Pinking Discoloration in Polyolefins
How to Avoid Pinking & Yellowing of Polyolefin Polymers
What is Pinking?
Pinking, yellowing and gas fade are all terms used to describe the same discoloration phenomenon. Typically seen in polyethylene, polypropylene and other polyolefin materials, although also possible in other polymers, this discoloration is usually caused by over- oxidation of phenolic compounds. Many polymers include phenolic-based antioxidants in order to help with processing and thermal stability of the material. These phenolic compounds will oxidize in the presence of NOx, SOx and other oxidation gases. A common source of these gases is the burning of a fuel, like from forklift trucks, natural gas or oil space heaters. This is why discoloration can be worse or occur faster in the winter months, when polyolefin materials and parts are exposed to these gases in a more enclosed warehouse or process environment. Some lower quality cardboards can also release SO2 over time, causing discoloration as well. Thankfully, this discoloration is cosmetic-only and does not affect the physical properties of the plastic.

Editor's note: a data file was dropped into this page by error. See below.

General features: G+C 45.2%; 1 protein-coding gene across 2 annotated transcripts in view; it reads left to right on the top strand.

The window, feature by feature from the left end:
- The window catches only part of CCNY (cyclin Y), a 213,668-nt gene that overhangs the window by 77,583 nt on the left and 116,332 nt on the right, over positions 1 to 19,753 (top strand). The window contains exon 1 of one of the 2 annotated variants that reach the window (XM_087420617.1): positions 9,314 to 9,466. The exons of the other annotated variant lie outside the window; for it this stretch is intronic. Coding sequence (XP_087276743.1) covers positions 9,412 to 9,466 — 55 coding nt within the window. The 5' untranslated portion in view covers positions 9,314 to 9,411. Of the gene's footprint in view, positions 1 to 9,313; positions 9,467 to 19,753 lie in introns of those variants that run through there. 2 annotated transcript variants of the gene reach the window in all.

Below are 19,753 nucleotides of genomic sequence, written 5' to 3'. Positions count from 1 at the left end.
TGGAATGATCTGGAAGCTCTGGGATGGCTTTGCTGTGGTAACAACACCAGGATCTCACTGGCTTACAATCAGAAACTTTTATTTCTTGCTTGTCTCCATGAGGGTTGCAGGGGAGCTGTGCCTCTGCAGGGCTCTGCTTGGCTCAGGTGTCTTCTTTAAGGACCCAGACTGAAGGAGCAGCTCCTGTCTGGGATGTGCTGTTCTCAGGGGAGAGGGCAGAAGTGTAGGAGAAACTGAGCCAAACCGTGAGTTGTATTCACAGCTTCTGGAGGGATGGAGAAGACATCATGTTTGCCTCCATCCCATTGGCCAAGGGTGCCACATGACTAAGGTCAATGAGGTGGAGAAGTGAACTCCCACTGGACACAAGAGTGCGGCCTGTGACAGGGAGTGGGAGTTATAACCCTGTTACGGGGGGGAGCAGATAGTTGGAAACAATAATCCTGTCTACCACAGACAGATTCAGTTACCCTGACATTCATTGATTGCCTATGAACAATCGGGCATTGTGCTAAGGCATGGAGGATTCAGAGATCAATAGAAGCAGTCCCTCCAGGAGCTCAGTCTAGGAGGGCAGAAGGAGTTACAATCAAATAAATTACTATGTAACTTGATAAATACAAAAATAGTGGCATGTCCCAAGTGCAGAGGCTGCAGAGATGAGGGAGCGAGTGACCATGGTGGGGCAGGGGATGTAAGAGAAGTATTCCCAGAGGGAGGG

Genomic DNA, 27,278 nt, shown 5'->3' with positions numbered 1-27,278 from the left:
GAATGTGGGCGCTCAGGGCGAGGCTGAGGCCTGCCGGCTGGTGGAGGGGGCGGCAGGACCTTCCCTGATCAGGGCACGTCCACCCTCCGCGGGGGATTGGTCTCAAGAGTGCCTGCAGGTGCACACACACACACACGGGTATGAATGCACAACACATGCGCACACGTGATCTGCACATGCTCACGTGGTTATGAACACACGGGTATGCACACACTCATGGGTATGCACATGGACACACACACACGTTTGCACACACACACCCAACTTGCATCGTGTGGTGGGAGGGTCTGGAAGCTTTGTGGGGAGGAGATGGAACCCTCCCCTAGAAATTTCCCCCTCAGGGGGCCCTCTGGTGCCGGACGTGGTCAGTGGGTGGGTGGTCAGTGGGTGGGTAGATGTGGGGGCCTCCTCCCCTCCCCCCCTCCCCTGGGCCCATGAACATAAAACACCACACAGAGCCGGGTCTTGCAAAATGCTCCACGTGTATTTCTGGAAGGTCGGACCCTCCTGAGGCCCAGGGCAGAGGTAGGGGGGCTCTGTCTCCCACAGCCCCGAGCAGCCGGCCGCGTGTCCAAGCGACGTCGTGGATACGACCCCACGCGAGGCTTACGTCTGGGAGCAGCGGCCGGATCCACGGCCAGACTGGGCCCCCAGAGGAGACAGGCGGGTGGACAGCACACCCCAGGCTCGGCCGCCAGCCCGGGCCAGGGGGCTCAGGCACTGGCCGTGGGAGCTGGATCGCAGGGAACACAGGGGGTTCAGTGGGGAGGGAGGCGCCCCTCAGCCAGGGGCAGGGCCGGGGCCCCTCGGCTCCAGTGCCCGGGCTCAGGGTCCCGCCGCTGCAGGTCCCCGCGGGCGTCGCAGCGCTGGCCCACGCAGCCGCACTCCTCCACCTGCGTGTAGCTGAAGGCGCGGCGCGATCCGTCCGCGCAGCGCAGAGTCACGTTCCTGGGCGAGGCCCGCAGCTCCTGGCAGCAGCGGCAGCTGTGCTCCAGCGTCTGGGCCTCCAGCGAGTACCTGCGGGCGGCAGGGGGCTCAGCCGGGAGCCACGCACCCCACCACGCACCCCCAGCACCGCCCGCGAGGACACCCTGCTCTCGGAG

Phenolic antioxidants work by acting as sacrificial molecules. They donate hydrogen atoms in order to prevent free radicals from oxidizing the polymer instead. When a phenolic antioxidant is oxidized, it forms a quinone complex which ranges in color from yellow to pink. Pink is more common in light colored or white polymers as these colors often contain titanium dioxide and titanium-based quinones are pink in hue.
How to Avoid and Treat Pinking Issues
The discoloration that comes from these oxidation reactions is reversible. UV light changes the quinone structure such that it becomes colorless. How much UV light is required depends on your UV source (sunlight being most common), how severe the discoloration is and how close you place the parts to the UV source. Typically, at least 45 minutes minimum is required to reverse the discoloration.
There are also several methods to avoid pinking or yellowing from happening in the first place. First, avoid allowing plastic parts to sit for extended periods of time in warehouse storage. Ship parts from storage within about 90 days of molding to minimize the time the plastic parts are exposed to fork truck or heater fumes. If this is not possible, adding a plastic cover or wrap can help reduce the exposure to fumes as well.